NORTHWEST ASIAN WEEKLY
Renowned Chinese American historian Philip P. Choy died at his San Francisco home on March 16, at age 90.
“I regarded Phil as a hero, and gained deeper admiration every time I heard or read about his advocacy,” said Bettie Luke.
During the Civil Rights era of the 1960s, Choy became president of the Chinese Historical Society of America and in 1969, he teamed up with the late Him Mark Lai to teach the first-ever Chinese American history course at San Francisco State University.
Choy had been invited to the centennial celebration of the Transcontinental Railroad in 1969, but was incensed by the lack of recognition to the Chinese laborers’ role in the project, and he challenged organizers to recognize them.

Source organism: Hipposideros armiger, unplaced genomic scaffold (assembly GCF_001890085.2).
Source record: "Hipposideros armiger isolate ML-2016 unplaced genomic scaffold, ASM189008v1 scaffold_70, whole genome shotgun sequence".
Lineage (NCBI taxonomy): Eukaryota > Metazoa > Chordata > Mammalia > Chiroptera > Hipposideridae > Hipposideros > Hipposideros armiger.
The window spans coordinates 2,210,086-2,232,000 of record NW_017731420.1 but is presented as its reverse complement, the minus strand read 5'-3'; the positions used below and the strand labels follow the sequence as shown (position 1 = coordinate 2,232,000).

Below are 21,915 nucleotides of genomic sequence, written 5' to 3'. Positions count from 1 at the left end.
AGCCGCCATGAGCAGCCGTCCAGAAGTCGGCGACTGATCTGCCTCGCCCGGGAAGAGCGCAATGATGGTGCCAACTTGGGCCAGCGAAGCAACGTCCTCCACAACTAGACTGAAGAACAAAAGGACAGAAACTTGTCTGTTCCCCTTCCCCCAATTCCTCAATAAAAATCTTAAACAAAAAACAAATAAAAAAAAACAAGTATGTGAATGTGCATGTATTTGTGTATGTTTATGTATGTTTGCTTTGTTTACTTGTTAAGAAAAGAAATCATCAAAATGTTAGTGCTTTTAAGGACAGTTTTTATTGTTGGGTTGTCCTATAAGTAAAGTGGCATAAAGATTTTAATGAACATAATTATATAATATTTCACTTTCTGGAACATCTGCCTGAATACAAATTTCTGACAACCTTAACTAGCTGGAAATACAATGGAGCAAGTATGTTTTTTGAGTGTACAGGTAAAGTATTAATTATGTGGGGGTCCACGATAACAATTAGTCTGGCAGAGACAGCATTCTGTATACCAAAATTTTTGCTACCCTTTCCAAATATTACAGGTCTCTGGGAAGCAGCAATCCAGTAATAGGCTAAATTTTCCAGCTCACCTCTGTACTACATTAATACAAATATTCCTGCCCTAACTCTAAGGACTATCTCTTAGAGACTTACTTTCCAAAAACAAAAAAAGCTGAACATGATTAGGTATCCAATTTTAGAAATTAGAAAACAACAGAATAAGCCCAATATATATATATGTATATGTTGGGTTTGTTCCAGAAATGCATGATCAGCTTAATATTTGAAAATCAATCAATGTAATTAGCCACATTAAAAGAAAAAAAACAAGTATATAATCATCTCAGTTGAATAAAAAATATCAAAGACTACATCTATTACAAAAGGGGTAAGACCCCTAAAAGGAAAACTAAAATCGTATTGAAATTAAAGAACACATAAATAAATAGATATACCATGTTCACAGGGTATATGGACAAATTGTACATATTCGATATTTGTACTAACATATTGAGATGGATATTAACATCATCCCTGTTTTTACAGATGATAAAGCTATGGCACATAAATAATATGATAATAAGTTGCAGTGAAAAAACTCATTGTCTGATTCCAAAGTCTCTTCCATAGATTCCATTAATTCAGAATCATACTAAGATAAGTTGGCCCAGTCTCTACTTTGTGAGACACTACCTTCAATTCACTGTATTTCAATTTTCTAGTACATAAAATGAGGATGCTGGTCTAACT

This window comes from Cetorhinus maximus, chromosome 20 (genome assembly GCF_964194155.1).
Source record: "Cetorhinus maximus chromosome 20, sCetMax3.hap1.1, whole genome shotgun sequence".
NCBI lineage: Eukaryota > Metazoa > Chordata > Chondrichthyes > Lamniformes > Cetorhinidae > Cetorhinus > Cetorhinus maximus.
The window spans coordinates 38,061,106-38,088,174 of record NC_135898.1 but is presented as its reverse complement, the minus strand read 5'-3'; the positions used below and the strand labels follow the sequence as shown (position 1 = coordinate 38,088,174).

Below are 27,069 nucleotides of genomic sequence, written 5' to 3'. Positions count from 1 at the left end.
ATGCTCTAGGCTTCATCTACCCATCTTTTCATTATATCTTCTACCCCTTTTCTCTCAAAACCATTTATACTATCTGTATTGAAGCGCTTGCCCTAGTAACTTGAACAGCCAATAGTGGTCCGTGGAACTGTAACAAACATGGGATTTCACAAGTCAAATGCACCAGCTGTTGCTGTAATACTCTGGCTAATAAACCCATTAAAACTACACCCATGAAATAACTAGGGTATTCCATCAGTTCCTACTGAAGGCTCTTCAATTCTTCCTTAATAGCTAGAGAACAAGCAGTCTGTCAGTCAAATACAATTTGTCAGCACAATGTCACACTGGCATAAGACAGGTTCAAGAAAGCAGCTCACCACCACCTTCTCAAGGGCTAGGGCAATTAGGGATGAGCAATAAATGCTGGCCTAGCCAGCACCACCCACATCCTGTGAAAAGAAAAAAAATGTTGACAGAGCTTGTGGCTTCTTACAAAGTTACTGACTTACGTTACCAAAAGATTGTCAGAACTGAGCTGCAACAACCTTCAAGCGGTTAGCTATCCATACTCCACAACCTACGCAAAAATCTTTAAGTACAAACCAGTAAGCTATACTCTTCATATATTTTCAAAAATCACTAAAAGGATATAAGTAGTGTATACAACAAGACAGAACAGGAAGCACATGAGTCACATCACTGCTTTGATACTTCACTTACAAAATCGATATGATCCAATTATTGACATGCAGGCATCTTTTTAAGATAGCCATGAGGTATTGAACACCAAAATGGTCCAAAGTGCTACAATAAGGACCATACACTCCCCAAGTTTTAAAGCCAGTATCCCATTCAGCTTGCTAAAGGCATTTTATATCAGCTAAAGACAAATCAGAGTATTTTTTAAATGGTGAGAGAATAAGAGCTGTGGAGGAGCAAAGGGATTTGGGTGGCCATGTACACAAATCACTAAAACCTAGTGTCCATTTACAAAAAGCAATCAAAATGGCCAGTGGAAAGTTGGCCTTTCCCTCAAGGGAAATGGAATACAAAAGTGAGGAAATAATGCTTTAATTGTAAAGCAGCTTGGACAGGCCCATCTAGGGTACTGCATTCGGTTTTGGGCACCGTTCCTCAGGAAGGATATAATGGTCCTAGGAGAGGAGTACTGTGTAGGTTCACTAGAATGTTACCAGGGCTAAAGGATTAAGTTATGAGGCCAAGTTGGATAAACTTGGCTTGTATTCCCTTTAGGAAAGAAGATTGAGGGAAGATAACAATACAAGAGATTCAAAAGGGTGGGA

Luke told the Northwest Asian Weekly she met Choy and his wife in the 1970s, when she was just learning about Chinese American history and advocacy.
She said, “I was immediately impressed to see a Chinese community leader – older than me, be so forceful in speaking out for Chinese American recognition and justice.”
Choy received many honors, including a president’s medal from San Francisco State in 2005.
He also had a major role in the restoration of the Angel Island Immigration Center, and taught and lectured widely. His last book, “San Francisco’s Chinatown,” was published in 2012.
Choy had been diagnosed with cancer earlier this year. His wife, Sarah, died in 2015. He is survived by his daughter, two sons, and six grandchildren.